The Mental Health Benefits of Religion & Spirituality

DEC. 21, 2016

By Luna Greenstein


Religion and spirituality are both rooted in trying to understand the meaning of life and, in some cases, how a relationship with a higher power may influence that meaning. While religion and spirituality are similar in foundation, they are very different in practice.

Religion is an organized, community-based system of beliefs, while spirituality resides within the individual and what they personally believe. “The idea of religion and spirituality is like a rectangle versus a square. Within religion there is spirituality, but if you have spirituality, it doesn’t necessarily mean you have religion,” says someone who practices both religion and spirituality.

Both religion and spirituality can have a positive impact on mental health. In some ways, they provide the same impact. For example: Both religion and spirituality can help a person tolerate stress by generating peace, purpose and forgiveness. But benefits generally vary between the two due to their different nature.

Mental Health Benefits of Religion

Religion gives people something to believe in, provides a sense of structure and typically offers a group of people to connect with over similar beliefs. These facets can have a large positive impact on mental health—research suggests that religiosity reduces suicide rates, alcoholism and drug use. Here are some of religion’s main mental health benefits.


  • Initiates social connections with other members 
  • Creates a sense of belonging to a group
  • Offers trustworthy and safe social engagement


  • Helps people to cope with difficult life situations (i.e. a ceremony for the loss of a loved one)
  • Provides structure, regularity and predictability
  • Allows for time to rest as well as holidays and other special times of the year


  • Provides guidelines to live by (i.e. the importance of doing the right thing)
  • Teaches compassion, forgiveness and gratitude
  • Identifies life lessons, even from challenging situations

Mental Health Benefits of Spirituality

Spirituality is a sense of connection to something bigger than ourselves—it helps a person look within and understand themselves while also figuring out the greater answer of how they fit in to the rest of the world. In other words: It helps people understand their interpretation of the meaning of life.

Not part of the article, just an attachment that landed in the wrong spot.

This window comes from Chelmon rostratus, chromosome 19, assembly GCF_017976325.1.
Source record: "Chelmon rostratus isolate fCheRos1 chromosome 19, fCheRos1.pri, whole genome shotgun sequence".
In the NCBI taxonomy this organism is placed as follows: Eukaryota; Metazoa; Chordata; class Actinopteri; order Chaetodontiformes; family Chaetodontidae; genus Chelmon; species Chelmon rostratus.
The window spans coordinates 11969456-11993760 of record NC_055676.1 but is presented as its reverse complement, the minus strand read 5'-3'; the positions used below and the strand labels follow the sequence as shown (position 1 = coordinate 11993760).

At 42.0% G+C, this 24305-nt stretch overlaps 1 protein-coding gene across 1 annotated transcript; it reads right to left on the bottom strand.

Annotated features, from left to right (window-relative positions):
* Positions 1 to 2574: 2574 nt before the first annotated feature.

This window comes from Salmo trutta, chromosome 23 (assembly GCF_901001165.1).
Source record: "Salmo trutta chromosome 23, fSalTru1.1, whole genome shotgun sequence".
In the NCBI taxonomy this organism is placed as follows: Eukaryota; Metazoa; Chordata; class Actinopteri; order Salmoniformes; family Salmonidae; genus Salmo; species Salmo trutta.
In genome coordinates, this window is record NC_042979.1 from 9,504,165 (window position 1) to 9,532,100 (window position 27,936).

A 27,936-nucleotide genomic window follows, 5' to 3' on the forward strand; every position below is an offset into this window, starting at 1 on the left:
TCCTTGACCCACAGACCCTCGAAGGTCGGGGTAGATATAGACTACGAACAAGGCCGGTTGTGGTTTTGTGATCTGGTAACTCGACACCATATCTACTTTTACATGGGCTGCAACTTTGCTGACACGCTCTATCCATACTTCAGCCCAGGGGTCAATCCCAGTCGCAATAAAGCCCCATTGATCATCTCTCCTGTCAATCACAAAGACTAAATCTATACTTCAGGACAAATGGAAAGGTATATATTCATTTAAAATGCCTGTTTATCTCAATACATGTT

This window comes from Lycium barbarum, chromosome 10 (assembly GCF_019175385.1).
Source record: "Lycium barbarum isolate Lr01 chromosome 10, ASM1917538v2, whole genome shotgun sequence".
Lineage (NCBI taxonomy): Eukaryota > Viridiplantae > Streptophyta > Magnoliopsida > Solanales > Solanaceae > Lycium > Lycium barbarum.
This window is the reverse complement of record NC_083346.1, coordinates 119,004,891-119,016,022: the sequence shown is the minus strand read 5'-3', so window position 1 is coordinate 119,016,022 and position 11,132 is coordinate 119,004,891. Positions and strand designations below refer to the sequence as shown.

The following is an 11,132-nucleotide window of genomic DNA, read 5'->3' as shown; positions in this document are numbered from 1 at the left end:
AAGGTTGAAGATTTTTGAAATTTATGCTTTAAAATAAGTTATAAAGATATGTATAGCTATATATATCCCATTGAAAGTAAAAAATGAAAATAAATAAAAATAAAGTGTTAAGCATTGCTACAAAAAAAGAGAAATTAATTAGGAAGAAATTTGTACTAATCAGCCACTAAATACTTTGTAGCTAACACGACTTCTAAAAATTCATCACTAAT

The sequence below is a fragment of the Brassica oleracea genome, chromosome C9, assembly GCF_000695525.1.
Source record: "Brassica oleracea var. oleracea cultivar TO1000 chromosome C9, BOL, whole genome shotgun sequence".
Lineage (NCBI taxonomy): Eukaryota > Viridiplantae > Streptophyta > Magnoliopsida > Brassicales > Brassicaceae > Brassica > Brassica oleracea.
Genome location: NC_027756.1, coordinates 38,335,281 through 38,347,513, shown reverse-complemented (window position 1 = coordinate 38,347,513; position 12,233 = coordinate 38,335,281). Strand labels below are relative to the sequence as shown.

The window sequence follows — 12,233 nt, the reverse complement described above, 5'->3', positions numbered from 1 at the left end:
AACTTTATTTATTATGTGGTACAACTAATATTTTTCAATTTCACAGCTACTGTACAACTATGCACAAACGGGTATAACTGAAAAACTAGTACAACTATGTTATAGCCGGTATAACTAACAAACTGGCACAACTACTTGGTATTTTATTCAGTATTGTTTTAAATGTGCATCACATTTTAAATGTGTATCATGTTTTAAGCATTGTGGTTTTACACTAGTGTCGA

Spirituality also incorporates healthy practices for the mind and body, which positively influences mental health and emotional wellbeing. Here are some of those benefits:


  • Enhances a person’s sense of self and empowerment through the choice to decide what their practice looks like
  • Focuses on an individual’s connection to what they believe in and their own personal growth
  • Accepts any person, whether they are part of a religion or not


  • Encourages meditation and self-reflection
  • Leads to a meaningful life philosophy (i.e. feeling connected to others, nature or art)
  • Prompts expression in any form such as art, poetry, myth or religious practice

Unity with Surroundings

  • Renews a sense of belonging in the world
  • Inspires appreciation and awareness of a person’s interaction with the physical environment

These mental health benefits are not limited to their respective categories—individuality isn’t exclusive to religion, just like spirituality can include a sense of community in some instances. The takeaway is that: If presented in a supportive way, religion and spirituality can help people improve their mental health and promote recovery.

To learn more about how faith and spirituality can benefit mental health, go to


MAY, 04, 2017 03:14:42 AM
I know this not while I am sick, but while I am well, because my faith community is already aware of my illness.
- See more at:
I wonder if faith leaders understand this.

APR, 11, 2017 03:11:35 PM
Debbie Meyer
My faith is not part of my illness; it can't be. When my symptoms are active, depression puts me in such a deep dark hole that I am I am unable to feel, do, act, reach, move, see, speak, OR pray. I am in pain and fear feeling distant from my God and cannot do anything about it. However, faith IS a very big part of recovery. Knowing that others are picking up in prayer and service where I cannot is helpful. I know this not while I am sick, but while I am well, because my faith community is already aware of my illness.

When I hear faith leaders suggest I get on knees to pray or talk to someone like a Stephen Leader, they are telling me to do almost the impossible. It just might be too soon. Will they wait or find it too uncomfortable?

I wonder if faith leaders understand this.

JAN, 16, 2017 07:02:32 PM
Iam so glad that this is apart of nami

JAN, 16, 2017 06:59:14 PM
Please contact me

JAN, 08, 2017 04:36:42 PM
Alvin Brown
Thank you for this blog. We which work in a mental health field needs to understand the true make-up of a person to better address life's issues.

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